To test the replicability of the first experiment, Ogunnaike and colleagues conducted a second study in the United States, with self-reported Spanish and English bilinguals as participants. A similar IAT design was used, but with English and Spanish instead of French and Arabic. Stimuli were again varied from written to auditory as a between-subjects factor. In this test, positive IAT D-scores would demonstrate preference for Hispanic over Anglo names.
The results of the second experiment demonstrated that when participants were tested in Spanish, they showed a significant preference for Hispanic names. When tested in English, they not only showed no preference, but had negative D-scores. The language effect score was calculated as in the first study, and indicated stronger pro-Hispanic attitudes in the Spanish-language condition, with 71% (27 out of 38) of participants displaying the predicted preference. In the self-report data, a greater preference language-wise for Spanish over English, and for Spanish-speaking people over English-speakers was found. No self-report responses were correlated with the language effect score, demonstrating that the effect of language on attitude was not related to a preference for a specific language or its speakers (Ogunnaike et al., 2010).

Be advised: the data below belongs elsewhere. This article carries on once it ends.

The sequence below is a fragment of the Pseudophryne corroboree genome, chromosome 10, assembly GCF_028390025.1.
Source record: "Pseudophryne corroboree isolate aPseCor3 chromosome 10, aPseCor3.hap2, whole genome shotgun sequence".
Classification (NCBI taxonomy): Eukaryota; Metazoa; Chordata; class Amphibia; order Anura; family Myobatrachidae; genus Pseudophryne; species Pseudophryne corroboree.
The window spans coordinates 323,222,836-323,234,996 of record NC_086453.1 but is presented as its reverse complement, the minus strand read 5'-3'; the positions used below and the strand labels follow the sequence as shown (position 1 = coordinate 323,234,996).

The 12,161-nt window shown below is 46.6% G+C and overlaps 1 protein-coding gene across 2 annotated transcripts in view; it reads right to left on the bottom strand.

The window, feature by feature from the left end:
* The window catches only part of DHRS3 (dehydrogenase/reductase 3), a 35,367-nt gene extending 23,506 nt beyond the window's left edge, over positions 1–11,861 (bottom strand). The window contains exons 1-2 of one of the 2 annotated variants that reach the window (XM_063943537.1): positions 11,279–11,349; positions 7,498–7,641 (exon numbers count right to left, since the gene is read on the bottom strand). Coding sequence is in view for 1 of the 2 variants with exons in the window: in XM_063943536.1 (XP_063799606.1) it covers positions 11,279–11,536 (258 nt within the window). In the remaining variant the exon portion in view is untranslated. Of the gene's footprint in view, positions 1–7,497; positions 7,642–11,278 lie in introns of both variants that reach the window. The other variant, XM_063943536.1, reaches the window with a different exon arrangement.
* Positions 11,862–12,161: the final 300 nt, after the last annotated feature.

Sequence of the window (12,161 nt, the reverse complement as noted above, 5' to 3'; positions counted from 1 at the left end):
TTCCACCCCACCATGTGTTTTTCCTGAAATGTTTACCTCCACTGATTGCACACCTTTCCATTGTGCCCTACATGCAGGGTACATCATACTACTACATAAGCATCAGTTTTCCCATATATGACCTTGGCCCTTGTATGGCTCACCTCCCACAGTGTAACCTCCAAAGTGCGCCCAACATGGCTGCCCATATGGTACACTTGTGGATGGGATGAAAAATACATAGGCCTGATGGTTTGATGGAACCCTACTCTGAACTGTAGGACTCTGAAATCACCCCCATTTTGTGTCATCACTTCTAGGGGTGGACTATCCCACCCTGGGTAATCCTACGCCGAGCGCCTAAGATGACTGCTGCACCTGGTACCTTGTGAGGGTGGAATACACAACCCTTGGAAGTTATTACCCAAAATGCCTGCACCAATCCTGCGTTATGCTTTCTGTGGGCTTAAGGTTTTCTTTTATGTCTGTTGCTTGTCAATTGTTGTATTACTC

The overall results of the study are consistent with the researchers’ predictions and demonstrate that language may influence automatic attitudes, prompting a greater preference for the population associated with that language. The replicability of the study demonstrates that the methods used are satisfactory. However, some conditions in the study were not replicated exactly, which may have contributed to the negative IAT D-score seen in the second experiment.